High risk drivers

Respecting cyclists as drivers

Personal lines insurance

ONTARIO — A 2018 Angus Reid Institute opinion poll found that “Canadians are more likely to blame cyclists than drivers for conflict on the roads.”

While this is an opinion-based poll, it clearly outlines a perceived conflict between cyclists and motorists.

In response, Ontario Provincial Police have tips to share with both drivers and cyclists to help keep roadways safe and conflict free.

Both cyclists and drivers must understand that the roads are a shared space — and whether you’re in a car or on a bike, you must follow all traffic laws. This means obeying traffic lights, signs and road directions, signalling turns and stops, and maintaining equipment standards. A violation of any of these carries the same penalty regardless if you are in a car or on a bike.

Traffic or Pedestrian?

It’s going to be difficult for a cyclist to be respected on the road when they flip-flop between being a pedestrian and a part of traffic. A cyclist who rides on a sidewalk or behaves like a pedestrian is one thing, but when it’s coupled with merging in and out of traffic is disrespectful to other road and sidewalk users. Check the local laws in your area to determine whether cyclists are permitted to ride on sidewalks.

OPP encourages every cyclist to wear a bike helmet.

Helmets protect the rider, and wearing one conveys a confident, practised cyclist, who respects personal safety and safe traffic habits. Audible and visual signalling; horns, bells, lights and hand-signals allow cyclist to be noticed by traffic. Using your left hand to signal turns and stops is further in the sight of other drivers, while keeping your right hand (likely your dominant hand) in control of the bike and the rear brake.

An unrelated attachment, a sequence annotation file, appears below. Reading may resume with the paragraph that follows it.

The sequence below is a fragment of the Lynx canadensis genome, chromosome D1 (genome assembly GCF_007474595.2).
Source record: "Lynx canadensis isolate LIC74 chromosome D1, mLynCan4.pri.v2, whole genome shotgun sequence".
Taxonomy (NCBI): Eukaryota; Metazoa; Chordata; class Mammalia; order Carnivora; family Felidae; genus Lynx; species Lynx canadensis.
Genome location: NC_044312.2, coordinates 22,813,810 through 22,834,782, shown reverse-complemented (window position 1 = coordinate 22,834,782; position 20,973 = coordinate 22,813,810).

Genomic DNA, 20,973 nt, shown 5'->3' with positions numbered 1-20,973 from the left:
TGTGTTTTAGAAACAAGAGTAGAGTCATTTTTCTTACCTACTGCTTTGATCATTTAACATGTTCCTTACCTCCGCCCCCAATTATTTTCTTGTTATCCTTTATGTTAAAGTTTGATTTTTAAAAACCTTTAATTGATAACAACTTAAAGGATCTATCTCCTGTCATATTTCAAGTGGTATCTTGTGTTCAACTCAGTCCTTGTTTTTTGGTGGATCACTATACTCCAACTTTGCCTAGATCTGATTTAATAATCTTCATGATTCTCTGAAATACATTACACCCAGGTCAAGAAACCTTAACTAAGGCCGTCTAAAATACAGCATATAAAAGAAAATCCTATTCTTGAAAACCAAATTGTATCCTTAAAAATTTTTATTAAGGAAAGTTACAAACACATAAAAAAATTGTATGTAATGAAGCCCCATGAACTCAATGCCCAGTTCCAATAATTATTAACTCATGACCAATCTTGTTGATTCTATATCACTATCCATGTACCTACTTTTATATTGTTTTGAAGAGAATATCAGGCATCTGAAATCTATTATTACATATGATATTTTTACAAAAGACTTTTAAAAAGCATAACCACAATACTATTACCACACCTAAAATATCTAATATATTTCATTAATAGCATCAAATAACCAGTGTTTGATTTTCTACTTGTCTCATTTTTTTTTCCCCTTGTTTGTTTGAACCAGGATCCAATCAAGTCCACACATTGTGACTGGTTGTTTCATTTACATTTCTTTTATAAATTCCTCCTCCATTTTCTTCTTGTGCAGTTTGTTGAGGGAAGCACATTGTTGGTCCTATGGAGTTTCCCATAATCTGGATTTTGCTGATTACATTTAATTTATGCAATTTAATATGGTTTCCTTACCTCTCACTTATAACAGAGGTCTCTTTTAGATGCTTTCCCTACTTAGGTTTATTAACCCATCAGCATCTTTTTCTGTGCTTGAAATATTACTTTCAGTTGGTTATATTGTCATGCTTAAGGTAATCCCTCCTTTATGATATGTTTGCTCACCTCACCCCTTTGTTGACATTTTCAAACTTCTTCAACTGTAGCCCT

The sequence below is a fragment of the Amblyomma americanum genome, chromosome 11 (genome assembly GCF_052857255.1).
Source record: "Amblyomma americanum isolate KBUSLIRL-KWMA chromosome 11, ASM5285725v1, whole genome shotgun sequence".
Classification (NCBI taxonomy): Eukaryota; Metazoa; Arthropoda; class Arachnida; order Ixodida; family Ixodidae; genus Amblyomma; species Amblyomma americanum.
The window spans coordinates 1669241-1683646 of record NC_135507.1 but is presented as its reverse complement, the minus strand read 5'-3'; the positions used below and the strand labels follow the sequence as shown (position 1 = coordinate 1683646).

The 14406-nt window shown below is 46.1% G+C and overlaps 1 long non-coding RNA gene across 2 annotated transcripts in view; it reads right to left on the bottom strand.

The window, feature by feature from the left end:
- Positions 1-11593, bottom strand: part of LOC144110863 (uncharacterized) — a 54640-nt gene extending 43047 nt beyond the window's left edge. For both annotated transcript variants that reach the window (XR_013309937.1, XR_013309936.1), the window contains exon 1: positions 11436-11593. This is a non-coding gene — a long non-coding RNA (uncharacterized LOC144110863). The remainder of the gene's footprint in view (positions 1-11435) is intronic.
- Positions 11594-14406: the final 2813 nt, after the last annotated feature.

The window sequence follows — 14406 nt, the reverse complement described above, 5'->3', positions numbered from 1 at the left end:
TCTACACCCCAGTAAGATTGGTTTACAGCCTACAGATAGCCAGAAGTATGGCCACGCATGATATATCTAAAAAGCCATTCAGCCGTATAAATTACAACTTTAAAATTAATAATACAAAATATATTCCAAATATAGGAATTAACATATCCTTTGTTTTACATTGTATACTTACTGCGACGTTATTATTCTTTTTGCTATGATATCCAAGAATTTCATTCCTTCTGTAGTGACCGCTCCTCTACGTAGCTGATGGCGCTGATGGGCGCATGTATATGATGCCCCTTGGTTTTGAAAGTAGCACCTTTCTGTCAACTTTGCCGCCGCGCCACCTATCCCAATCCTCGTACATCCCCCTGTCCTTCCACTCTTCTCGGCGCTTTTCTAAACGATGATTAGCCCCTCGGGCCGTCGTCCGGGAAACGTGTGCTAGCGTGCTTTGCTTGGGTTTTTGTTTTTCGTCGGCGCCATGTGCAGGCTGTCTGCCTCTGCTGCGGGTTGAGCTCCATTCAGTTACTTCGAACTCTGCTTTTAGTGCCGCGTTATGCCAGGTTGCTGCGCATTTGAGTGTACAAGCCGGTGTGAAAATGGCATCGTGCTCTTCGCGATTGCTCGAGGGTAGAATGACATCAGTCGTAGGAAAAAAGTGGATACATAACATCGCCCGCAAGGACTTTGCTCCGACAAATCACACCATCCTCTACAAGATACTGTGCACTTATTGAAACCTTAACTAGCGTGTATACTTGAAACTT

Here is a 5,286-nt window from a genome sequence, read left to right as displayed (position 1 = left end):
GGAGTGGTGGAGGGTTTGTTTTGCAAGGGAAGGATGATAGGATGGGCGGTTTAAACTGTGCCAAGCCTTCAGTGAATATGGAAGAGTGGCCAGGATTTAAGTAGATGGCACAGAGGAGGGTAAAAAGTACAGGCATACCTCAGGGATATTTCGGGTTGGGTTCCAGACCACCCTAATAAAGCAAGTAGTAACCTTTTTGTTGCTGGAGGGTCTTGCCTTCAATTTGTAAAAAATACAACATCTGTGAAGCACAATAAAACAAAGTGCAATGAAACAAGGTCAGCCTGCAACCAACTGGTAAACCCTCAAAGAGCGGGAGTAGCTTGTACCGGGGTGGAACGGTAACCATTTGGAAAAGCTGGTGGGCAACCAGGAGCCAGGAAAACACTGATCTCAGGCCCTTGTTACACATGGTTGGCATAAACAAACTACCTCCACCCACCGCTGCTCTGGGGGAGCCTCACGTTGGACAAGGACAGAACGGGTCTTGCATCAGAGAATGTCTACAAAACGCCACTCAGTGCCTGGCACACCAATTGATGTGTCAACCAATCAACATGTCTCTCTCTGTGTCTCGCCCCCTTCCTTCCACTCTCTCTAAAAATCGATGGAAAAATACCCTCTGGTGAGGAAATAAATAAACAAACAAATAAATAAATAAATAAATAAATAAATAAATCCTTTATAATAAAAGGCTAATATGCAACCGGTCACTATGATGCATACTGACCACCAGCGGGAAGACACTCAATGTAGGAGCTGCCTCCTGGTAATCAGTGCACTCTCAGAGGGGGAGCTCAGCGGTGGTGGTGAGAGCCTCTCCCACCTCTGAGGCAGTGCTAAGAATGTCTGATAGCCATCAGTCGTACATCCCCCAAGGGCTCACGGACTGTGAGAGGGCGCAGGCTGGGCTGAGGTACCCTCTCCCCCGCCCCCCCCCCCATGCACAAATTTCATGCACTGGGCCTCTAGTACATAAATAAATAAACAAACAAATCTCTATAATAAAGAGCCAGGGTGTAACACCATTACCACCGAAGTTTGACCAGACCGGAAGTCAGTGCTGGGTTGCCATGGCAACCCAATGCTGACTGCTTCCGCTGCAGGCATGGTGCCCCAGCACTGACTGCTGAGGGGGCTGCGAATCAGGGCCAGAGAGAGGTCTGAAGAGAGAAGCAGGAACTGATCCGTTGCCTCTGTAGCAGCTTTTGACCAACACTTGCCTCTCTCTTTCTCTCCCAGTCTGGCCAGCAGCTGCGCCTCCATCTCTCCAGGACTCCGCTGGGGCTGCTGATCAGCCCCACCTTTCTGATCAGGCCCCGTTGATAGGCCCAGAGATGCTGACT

Drivers not giving way: Personal safety is always a concern for cyclists on the road. A 2,000 pound car or truck whizzing by you can be quite unsettling. And while every driver should know a cyclist would not fare well if struck by a car, caution must be given. Vehicles must give at least one metre of space when passing a cyclist. Cyclists must also be allowed to ride up to one metre from the curb or right lane edge, and traffic should expect to cross into the oncoming lane during a pass. Cyclists are recommended to only ride two abreast if the road that has two or more lanes travelling in the same direction. On single-lane roadways, stacking up in single-file when cars approach is a safe practice. If there is parking on the curb side, the cyclist should maintain their position in the lane as opposed to winding in and out of parked cars.

OPP asks all road users in the province to be aware of their surroundings, giving themselves time and space.

Respecting other road users will go a long way in reducing conflict between cyclists and motorists.

See http://angusreid.org/bike-lanes/ for further details on the poll and http://www.mto.gov.on.ca/english/safety/bicycle-safety.shtml for more tips.